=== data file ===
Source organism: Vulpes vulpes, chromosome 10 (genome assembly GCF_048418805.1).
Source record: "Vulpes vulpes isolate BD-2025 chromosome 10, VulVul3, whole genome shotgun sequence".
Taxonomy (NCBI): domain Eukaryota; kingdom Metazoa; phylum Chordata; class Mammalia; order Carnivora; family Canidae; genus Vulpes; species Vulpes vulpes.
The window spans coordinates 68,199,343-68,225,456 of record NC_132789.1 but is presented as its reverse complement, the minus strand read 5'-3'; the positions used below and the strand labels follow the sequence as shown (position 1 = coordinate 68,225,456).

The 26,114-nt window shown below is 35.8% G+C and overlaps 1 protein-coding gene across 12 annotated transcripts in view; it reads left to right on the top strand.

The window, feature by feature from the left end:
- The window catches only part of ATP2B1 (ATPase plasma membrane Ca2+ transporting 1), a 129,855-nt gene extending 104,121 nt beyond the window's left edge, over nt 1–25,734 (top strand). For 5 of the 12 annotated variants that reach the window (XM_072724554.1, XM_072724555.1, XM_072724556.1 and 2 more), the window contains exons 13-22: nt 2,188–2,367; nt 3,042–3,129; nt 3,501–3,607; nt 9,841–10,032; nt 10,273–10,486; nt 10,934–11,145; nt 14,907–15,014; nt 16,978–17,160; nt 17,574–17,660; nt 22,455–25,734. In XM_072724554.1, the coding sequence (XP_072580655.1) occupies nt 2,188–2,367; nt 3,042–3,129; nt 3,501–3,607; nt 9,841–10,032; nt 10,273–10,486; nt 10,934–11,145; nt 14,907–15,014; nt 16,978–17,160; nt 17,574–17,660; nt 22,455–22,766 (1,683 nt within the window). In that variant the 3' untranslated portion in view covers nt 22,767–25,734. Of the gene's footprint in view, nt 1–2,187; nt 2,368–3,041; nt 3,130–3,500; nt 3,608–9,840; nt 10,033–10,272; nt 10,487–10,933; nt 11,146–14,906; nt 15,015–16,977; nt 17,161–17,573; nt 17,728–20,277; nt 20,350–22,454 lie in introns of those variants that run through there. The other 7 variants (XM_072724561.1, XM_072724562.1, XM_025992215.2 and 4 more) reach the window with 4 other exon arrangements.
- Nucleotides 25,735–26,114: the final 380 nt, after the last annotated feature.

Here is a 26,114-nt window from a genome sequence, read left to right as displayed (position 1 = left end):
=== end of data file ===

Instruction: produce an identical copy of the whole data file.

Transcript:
Source organism: Vulpes vulpes, chromosome 10 (genome assembly GCF_048418805.1).
Source record: "Vulpes vulpes isolate BD-2025 chromosome 10, VulVul3, whole genome shotgun sequence".
Taxonomy (NCBI): domain Eukaryota; kingdom Metazoa; phylum Chordata; class Mammalia; order Carnivora; family Canidae; genus Vulpes; species Vulpes vulpes.
The window spans coordinates 68,199,343-68,225,456 of record NC_132789.1 but is presented as its reverse complement, the minus strand read 5'-3'; the positions used below and the strand labels follow the sequence as shown (position 1 = coordinate 68,225,456).

The 26,114-nt window shown below is 35.8% G+C and overlaps 1 protein-coding gene across 12 annotated transcripts in view; it reads left to right on the top strand.

The window, feature by feature from the left end:
- The window catches only part of ATP2B1 (ATPase plasma membrane Ca2+ transporting 1), a 129,855-nt gene extending 104,121 nt beyond the window's left edge, over nt 1–25,734 (top strand). For 5 of the 12 annotated variants that reach the window (XM_072724554.1, XM_072724555.1, XM_072724556.1 and 2 more), the window contains exons 13-22: nt 2,188–2,367; nt 3,042–3,129; nt 3,501–3,607; nt 9,841–10,032; nt 10,273–10,486; nt 10,934–11,145; nt 14,907–15,014; nt 16,978–17,160; nt 17,574–17,660; nt 22,455–25,734. In XM_072724554.1, the coding sequence (XP_072580655.1) occupies nt 2,188–2,367; nt 3,042–3,129; nt 3,501–3,607; nt 9,841–10,032; nt 10,273–10,486; nt 10,934–11,145; nt 14,907–15,014; nt 16,978–17,160; nt 17,574–17,660; nt 22,455–22,766 (1,683 nt within the window). In that variant the 3' untranslated portion in view covers nt 22,767–25,734. Of the gene's footprint in view, nt 1–2,187; nt 2,368–3,041; nt 3,130–3,500; nt 3,608–9,840; nt 10,033–10,272; nt 10,487–10,933; nt 11,146–14,906; nt 15,015–16,977; nt 17,161–17,573; nt 17,728–20,277; nt 20,350–22,454 lie in introns of those variants that run through there. The other 7 variants (XM_072724561.1, XM_072724562.1, XM_025992215.2 and 4 more) reach the window with 4 other exon arrangements.
- Nucleotides 25,735–26,114: the final 380 nt, after the last annotated feature.

Here is a 26,114-nt window from a genome sequence, read left to right as displayed (position 1 = left end):